As for price, personally I never spend a fortune on white shirts. But I don't buy fast fashion cheap either. Flimsy cotton doesn't achieve the crisp look that's versatile enough to wear high and low, day and night. And watch out for more than just a touch of elastin in those no-iron styles. Too much and the cotton won't drape nicely.
New York City may be a frozen tundra but I spent last night at the beach thanks to Ann Taylor's LOFT brand.
In a photo studio decked out with cabanas, palm trees and music by DJ Mia Moretti, LOFT hosted an evening to preview their terrific selection for Summer ( May deliveries). Some highlights: water color floral linens, slouchy cotton sweaters and tees, seersucker jackets, batik shifts, wide leg linen pants and a range of great looking accessories including color blocked flat sandals, embellished espadrilles and metallic canvas totes. Standout necklaces featured a chic mix of rhinestones and turquoise. The best part? Nothing costs more than $100.
There is no shortage of interesting-looking bottoms on offer in stores. Whether it's a pair of pants or a skirt in a sheeny satin, a metallic brocade, taffeta or something in sequins like these pants from outnet.com
the best way to create a look for cocktails that won't appear overly fussed and trussed is to keep things simple on top. Of course, this is when the ubiquitous crisp white shirt comes in handy for a high and low mix but I like the casual drape of a dead classic cashmere V-neck or turtle neck worn with a statement bottom and some serious-looking faux gems. Try a set of cuffs one on each wrist like Ann Taylor's
Swarovski crystal-encrusted eye catchers and a pair of dazzlers at your lobes like this pair by Lee Angel
. Or fill in a low v-neck with a statement necklace. I will leave my Gaucho hat and sunglasses at home however.
One of the best strategies for cocktail dressing is to deploy the heavy artillery on the top balanced by something very simple on the bottom. Anything that I can pair with a pair of black pants is on my list. Tuxedo jackets are always a chic option but this season it's a cropped trophy piece of a jacket that looks really new. Something embellished and layered over a sheer blouse looks especially of-the-moment. The look doesn't have to cost a fortune. I've seen options in many price ranges including this embroidered black velvet number from H&M for $49.99. High and low ladies.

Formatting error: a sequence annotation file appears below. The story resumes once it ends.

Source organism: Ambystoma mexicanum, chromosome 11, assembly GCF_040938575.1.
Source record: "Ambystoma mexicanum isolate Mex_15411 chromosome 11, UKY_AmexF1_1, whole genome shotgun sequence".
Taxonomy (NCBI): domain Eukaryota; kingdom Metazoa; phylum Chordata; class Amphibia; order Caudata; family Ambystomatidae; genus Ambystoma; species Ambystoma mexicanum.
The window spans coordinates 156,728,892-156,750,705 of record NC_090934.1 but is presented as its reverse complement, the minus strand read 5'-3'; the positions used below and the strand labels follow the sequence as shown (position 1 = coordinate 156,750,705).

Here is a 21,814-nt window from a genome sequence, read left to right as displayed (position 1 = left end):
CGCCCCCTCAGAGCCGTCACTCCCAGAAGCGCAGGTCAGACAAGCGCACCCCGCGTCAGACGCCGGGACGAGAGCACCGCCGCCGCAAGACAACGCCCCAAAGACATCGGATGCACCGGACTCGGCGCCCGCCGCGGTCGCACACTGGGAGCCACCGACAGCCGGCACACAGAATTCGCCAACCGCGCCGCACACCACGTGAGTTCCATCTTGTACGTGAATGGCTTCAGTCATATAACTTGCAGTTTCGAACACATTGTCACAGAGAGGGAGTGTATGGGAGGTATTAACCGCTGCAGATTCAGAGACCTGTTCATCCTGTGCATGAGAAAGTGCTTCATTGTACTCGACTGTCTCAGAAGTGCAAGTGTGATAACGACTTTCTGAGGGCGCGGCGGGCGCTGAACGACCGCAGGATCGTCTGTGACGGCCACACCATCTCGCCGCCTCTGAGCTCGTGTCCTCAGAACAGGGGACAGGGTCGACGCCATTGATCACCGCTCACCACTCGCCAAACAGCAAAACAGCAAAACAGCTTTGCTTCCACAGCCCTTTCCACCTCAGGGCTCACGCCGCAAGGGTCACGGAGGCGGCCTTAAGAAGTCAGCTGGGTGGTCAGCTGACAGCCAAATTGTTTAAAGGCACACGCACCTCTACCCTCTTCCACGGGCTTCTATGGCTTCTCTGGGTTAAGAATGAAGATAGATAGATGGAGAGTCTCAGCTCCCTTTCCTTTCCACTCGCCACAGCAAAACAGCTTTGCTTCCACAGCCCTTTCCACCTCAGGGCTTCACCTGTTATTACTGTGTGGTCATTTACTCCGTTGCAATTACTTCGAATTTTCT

The reverse snobbery of fashion democracy is a wondrous thing and the collab of Lanvin and H&M just might be the most frantically anticipated example in the history of haute meets the high street. . ( Rumor has it that both Madonna and J.Lo have hit up the H & M press office for first dibs on samples.)
Lanvin is an exciting fashion get at this price because it is one of those indelibly, unerringly French collections that is utterly unaffordable for the average woman. And there is the appeal of Lanvin's createur, the charming and disarmingly down-to-earth Alber Elbaz who describes his collections as having something for the daughter and something for the mother. Merci, Alber.
Thanks to the wonders of the internet I got a sneak peak. This collection offers many takes on Lanvin signatures likes ruffled and draped short dresses, JUST-LOOK-AT-MY-SHOES statement pumps and elaborate neck treatments. All great but it's the sleek, wearable and ageless look of the faux fur pieces that are right up my street.
According to Women's Wear Daily this one will cost more than the previous H & M designer collaborations, ranging from $199 to $249. Still a steal in my book and I'll be lined up at 8 a.m. when stores open in the US and Canada to storm the gates for a piece (or two) of fashion history.
Wasp waists. Dirndle skirts. Ruffled, pushed up-bustlines. The late 50's/early 60's vibe of the hourglass silhouette inspired many fall collections. The mood was one part Joanie from Mad Men at Prada ( far right) mixed with one part Bardot in 'And God Created Woman' at Louis Vuitton ( far left). Marc Jacobs (center) used the below-the-knee a-line in combination with slouchy jackets and sweaters. Whenever hemlines drop below the knee, skirts and dresses with a strong a-line shape are the easiest to wear. Forget long, straight skirts. The look is strict and impossible to wear. The a-line is the fashion ally of curvy women everywhere. And the-throwback-to-the-50's use of wool flannel works for a sharply defined line because it's soft enough to drape and move with the body but firm enough to hold it's shape.
Key to the look is a smooth, pleat free waist. Pleats plus a-line equals wide on anyone but models. The Talbot's skirt below is seamed diagonally through the hips to further enhance the shape on the body. They pair their skirt with a ruffled blouse. Might be a very wearable nod to the Prada dress ( above far right).